Monday, September 30, 2013


I conducted that regional dance meeting last week and as you can see, I didn't melt or implode or cry, which equals a great success in my book. I was warned that it would be a rough crowd and it's a good thing I was--because it was a rough crowd. I guess any time you get 20 stake auxilliary presidents in a room together you are going to get some strong personalities vying for domination of the meeting. But I held my own and stayed "in charge" till the bitter end. One disadvantage to never having attended this meeting was that I didn't know how important (and how competitive) it would be to snag desirable months for the dance calendar and unfortunately we ended up with July, the very last choice for everyone. Las Vegas in high summer is never a fun time to do anything--unless you are a teenager, in which case EVERY time is a fun time if you are with your friends (no matter how miserable the adults may be).

The majority of the time we discussed how to handle kids not bringing dance cards (their pledge to follow the rules). That sparked a lot of lively discussion and debate--some people were very strict, some very liberal, some proposed hard-to-execute solutions and some had crazy stories (!) but in the end we came up with a plan which seems reasonable to me. If they don't bring their card, they call their Bishop, just like at the temple. Easy.

But the good news is that I did it and it's over. Our stake YM President, Brandon, was right next to me and he had my back, which was a comfort. So even if things had turned sour I knew he'd save me (though it would gall me be saved! I'm probably too stubborn to even acknowledge the need.) He is a very easy, competent, kind-hearted person to work with and I appreciate that when it comes to the youth and our callings, we are on the same page.

Tuesday, September 24, 2013

Being a Beginner

The other day I talked to two friends, both new in the church, about teaching their Young Women classes on Sunday. They were nervous. One was overwhelmed at having been handed a manual and told, "Go for it." They didn't know what to expect and weren't sure they would measure up. And I felt that stomach-turning anxiety myself as they spoke, because I am going through that in my calling as well.

It made me remember that growth can be painful and uncomfortable. It's not graceful or pretty. It involves stumbling, back-tracking, and second-guessing. And yet, to someone farther down the path, it may seem that the process is taking too long and that the performance is inadequate. But really? It's a tremendous undertaking to just to start and stay the course.

We do each other a great disservice when we discount another's experience; for example, when we tell someone with a new baby, "You only have one--wait till you have two! Then you'll know stress." The reality is that Life changed 100% for the new parent, whether it is a first child or a 10th. Invalidating someone's struggle to elevate our own is selfish and inconsiderate. Should I tell my two friends, "You think teaching a little class is hard? Try running the whole stake!" Of course not. (Not to mention that I don't really run the stake, haha.)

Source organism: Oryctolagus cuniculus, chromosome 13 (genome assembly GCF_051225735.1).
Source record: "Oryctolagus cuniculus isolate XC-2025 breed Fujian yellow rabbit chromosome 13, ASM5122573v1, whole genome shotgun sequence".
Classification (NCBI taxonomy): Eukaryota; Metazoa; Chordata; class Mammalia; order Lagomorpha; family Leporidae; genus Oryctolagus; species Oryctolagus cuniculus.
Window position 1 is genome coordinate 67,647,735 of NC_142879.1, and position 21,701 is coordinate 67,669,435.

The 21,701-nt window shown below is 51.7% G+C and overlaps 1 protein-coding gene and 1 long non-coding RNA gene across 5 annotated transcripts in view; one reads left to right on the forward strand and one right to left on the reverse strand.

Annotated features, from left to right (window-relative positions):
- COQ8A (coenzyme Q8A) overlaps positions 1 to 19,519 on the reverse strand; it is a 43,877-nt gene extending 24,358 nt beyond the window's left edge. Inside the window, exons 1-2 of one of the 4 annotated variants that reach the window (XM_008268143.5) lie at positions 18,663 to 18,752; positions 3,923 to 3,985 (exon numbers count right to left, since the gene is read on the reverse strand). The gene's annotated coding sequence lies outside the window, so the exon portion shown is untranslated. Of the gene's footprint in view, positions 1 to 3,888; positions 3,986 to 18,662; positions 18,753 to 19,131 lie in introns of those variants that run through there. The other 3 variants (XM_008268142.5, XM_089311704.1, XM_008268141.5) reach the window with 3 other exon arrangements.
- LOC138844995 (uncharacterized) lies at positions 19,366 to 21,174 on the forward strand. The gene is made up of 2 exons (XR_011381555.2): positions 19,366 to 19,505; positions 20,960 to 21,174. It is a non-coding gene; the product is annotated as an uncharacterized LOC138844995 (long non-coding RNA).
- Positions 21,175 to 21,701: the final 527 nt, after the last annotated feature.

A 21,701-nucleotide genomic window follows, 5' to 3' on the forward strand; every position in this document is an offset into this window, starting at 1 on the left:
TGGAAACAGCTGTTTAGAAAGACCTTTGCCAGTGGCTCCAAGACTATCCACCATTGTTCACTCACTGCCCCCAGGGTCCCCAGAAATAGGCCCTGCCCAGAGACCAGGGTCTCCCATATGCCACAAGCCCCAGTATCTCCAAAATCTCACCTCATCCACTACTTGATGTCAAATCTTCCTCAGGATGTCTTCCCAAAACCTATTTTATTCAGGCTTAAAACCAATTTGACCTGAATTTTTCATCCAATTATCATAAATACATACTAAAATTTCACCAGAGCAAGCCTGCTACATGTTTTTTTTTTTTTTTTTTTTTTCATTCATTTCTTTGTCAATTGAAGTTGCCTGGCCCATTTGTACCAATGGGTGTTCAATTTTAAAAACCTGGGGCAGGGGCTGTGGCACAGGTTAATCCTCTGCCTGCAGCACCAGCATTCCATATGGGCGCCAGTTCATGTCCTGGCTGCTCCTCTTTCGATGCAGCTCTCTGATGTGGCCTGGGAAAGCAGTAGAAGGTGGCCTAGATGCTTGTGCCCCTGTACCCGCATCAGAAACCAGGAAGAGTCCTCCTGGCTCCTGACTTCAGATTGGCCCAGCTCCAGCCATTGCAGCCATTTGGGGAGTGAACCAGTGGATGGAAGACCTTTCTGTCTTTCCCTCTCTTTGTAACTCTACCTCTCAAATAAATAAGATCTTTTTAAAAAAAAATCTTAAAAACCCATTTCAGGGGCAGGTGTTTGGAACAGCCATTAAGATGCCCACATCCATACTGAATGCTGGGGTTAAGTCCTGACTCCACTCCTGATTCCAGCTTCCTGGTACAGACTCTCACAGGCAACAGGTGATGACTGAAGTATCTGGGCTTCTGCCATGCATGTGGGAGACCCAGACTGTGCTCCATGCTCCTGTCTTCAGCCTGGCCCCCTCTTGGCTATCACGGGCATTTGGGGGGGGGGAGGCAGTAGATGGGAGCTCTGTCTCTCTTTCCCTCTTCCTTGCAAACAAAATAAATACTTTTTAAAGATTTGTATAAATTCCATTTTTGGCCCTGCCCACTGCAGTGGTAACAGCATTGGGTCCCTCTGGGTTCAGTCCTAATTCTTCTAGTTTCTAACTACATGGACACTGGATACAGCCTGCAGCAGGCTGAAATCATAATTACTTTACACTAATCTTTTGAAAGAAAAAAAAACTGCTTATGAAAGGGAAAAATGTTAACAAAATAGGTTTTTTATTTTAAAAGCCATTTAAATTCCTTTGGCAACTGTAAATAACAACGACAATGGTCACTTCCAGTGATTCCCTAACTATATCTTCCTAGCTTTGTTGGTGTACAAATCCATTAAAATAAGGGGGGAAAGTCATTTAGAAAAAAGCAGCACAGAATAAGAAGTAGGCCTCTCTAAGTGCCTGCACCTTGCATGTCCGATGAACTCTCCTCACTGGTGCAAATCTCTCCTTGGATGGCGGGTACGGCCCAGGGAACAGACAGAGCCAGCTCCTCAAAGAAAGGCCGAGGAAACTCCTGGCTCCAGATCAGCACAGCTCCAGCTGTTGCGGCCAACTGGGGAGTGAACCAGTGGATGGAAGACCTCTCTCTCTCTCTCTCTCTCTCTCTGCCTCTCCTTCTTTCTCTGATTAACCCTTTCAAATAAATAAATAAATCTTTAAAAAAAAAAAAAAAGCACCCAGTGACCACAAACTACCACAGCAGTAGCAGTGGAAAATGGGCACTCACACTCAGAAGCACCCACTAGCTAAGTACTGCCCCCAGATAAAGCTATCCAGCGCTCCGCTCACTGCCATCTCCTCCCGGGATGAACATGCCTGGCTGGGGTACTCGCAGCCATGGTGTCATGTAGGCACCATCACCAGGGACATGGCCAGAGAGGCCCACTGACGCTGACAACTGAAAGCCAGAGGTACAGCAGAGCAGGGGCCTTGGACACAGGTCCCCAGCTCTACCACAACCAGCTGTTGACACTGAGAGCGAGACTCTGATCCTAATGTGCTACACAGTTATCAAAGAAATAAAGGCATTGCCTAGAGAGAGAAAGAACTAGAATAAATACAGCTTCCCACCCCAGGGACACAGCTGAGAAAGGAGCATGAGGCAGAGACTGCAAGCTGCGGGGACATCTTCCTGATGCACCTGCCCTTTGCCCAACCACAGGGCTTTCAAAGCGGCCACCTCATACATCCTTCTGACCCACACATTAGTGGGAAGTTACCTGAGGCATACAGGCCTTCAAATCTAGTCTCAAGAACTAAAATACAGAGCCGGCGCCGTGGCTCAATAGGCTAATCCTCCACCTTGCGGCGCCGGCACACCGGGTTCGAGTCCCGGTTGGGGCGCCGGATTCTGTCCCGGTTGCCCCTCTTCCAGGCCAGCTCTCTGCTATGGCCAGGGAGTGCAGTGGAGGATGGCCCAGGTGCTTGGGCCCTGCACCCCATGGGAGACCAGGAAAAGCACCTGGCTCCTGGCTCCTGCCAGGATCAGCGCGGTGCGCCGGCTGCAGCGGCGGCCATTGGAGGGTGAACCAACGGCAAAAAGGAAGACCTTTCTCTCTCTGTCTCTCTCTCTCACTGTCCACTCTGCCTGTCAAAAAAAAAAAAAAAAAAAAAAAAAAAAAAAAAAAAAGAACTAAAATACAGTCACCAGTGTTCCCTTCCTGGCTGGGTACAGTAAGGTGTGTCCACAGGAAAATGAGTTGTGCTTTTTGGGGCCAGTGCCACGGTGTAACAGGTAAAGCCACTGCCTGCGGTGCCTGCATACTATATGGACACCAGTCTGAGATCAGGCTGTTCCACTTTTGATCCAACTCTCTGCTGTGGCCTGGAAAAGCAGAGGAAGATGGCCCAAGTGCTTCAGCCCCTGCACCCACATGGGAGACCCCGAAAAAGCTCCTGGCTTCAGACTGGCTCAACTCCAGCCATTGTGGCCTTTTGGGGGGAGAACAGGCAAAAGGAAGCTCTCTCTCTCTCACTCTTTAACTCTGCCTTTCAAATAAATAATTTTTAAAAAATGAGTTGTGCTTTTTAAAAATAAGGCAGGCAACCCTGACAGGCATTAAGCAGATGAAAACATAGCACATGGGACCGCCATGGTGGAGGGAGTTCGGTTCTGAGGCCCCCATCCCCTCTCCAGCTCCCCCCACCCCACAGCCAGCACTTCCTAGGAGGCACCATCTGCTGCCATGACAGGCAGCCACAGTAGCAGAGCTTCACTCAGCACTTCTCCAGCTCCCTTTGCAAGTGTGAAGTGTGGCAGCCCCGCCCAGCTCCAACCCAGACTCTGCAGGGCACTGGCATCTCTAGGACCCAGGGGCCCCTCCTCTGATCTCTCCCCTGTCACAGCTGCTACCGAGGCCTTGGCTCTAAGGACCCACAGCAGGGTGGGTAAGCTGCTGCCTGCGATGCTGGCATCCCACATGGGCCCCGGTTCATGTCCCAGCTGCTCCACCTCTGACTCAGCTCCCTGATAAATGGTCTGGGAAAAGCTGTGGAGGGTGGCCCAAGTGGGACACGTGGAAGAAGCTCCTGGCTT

Another thing on my mind lately is that we all have different capacities and capabilities. I used to think that someone who did less than I was living beneath her or his potential (and compared myself negatively to those who could do more) but I have come to realize that that is not necessarily true; a person can give their all and produce a little or give a little and produce a lot--how can I judge their intent?

The answer is: I can't. You can't. And we don't need to.

In my life I have found that greater happiness comes in lifting others than in tearing them down. In being grateful for what was done instead of what I thought should have been done. In appreciating people for where they are, for who they are, and for what they may become, not judging them for their inexperience. Because I've been a beginner and let me tell you . . . it is hard work.

Tuesday, September 17, 2013

One of Those Days

It was a rush-around morning. I was busy getting ready for a training meeting with my presidency at President Udall's office (which was awesome). But I didn't have time to make the twins breakfast so I called downstairs, "Boys! Get your own cereal!" to which they whined, "We don't want that! We're not hungry! We're playing Legos!"

Later Cameron came into my room, ready to brush his teeth. "Good," I said, "You ate breakfast. What did you have? Cheerios?"

"Marshmallows," he replied. "We both had marshmallows."


The day went along from there, in the exact same vein. Mary didn't get up when I left for my meeting and she was unmedicated and unmotivated to dive into her school work. In fact, I saw evidence of what she'd been up to while I was gone: she'd moved the stove burner grates and roasted marshmallows over the gas flame. I also asked her to watch an episode of NOVA and she did--the only one I said to skip, "What Aliens Might Look Like." I was exhausted from a multi-night bout of insomnia and I went to take a nap.